Format

Send to

Choose Destination
Food Addit Contam. 1987 Jan-Mar;4(1):17-26.

The dietary effects of xanthan gum in man.

Abstract

Following a 7-day control period, 5 male volunteers consumed, on each of 23 consecutive days, a weight of xanthan gum equal to 15 times the current acceptable daily intake (10 mg/kg b.w.) approved by the EEC and by the Joint FAO/WHO Expert Committee on Food Additives; thus, the lightest and heaviest of the volunteers consumed 10.4 g and 12.9 g respectively of xanthan daily. Measurements before and at the end of the test period showed that the ingestion of xanthan, as a pre-hydrated gel, acted as a bulking agent in terms of its effects on faecal wet and dry weight and intestinal transit time but had no significant effect on plasma biochemistry, haematological indices, urinalysis parameters, glucose tolerance and insulin tests, serum immunoglobulins, triglycerides, phospholipids and HDL cholesterol, breath hydrogen and breath methane concentrations. There was a moderate (10%) reduction in serum cholesterol and a significant increase in faecal bile acid concentrations. The data indicate that the ingestion of xanthan caused no adverse dietary nor physiological effects in any of the subjects. In particular, all of the enzymatic and other parameters that act as sensitive indicators of adverse toxicological effects remained unchanged.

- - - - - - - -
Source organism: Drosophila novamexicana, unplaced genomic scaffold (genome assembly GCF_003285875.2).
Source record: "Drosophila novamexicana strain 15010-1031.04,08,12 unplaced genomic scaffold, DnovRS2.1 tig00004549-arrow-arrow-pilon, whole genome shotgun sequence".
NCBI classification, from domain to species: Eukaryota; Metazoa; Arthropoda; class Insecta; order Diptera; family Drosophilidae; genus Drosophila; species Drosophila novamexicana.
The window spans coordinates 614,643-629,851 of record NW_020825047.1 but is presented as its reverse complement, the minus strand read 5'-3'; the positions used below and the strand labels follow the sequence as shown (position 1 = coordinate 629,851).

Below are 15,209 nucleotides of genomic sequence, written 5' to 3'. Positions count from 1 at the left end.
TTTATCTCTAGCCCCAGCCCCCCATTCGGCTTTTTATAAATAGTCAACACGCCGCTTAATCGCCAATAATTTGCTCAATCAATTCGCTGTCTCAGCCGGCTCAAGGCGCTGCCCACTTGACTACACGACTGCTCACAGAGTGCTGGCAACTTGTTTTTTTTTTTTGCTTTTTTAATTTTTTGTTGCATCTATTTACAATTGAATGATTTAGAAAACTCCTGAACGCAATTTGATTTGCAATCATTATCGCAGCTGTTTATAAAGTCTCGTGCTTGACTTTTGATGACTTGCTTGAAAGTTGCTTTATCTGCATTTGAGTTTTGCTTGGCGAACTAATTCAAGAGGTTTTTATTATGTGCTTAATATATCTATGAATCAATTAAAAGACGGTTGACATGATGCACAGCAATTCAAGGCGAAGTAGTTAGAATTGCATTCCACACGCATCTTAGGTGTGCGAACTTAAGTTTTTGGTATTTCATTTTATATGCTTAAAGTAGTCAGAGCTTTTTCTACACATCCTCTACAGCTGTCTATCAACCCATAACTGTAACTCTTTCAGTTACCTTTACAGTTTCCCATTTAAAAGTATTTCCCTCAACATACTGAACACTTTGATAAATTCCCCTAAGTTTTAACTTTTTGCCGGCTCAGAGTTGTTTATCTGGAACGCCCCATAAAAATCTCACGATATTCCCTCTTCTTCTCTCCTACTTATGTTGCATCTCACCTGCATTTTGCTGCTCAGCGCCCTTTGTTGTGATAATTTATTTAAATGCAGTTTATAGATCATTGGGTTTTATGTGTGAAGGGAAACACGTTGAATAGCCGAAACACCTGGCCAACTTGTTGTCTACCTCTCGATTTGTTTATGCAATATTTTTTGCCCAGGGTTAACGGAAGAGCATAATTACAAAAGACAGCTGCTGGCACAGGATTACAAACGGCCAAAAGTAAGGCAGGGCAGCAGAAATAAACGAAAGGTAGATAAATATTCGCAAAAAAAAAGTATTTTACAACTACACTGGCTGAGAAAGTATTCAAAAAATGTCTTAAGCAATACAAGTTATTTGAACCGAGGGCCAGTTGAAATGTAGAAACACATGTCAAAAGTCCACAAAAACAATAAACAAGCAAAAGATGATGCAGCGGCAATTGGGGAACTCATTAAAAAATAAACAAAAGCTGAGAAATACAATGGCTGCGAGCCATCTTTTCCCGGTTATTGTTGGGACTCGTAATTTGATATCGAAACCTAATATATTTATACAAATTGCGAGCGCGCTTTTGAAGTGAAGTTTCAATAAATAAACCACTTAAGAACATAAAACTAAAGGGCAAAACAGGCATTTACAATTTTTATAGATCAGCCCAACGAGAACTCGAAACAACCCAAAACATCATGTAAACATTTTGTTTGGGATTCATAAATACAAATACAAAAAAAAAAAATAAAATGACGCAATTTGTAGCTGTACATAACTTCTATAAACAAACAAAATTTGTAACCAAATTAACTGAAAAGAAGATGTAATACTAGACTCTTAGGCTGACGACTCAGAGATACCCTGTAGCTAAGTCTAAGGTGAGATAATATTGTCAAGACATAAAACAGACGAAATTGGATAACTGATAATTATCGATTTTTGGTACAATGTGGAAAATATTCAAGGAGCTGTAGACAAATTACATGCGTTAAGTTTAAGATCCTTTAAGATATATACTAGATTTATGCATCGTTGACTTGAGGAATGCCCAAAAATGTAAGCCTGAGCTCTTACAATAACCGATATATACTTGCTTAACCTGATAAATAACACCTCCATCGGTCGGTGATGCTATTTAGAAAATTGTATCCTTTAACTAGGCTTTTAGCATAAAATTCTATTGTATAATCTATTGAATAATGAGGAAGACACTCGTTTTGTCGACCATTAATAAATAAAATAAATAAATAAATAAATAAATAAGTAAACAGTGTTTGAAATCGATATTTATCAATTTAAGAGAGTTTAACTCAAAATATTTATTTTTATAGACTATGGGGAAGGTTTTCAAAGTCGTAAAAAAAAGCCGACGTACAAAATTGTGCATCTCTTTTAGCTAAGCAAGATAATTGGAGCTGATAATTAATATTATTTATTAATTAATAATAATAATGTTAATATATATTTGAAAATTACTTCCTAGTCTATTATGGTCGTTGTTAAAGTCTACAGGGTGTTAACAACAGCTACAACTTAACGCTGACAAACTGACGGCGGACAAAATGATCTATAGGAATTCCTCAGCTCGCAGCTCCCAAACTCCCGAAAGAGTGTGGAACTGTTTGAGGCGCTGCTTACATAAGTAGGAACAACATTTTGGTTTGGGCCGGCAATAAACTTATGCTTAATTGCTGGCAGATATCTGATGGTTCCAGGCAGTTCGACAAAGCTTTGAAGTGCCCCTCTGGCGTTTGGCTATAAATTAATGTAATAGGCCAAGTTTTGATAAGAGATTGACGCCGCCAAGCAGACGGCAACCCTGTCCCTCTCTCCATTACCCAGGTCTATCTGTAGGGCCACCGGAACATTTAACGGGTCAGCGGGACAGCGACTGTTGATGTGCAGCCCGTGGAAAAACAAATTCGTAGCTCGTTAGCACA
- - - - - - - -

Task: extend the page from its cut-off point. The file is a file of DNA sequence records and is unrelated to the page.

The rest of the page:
PMID:
3549377
DOI:
10.1080/02652038709373610
[Indexed for MEDLINE]

Supplemental Content

Loading ...
Support Center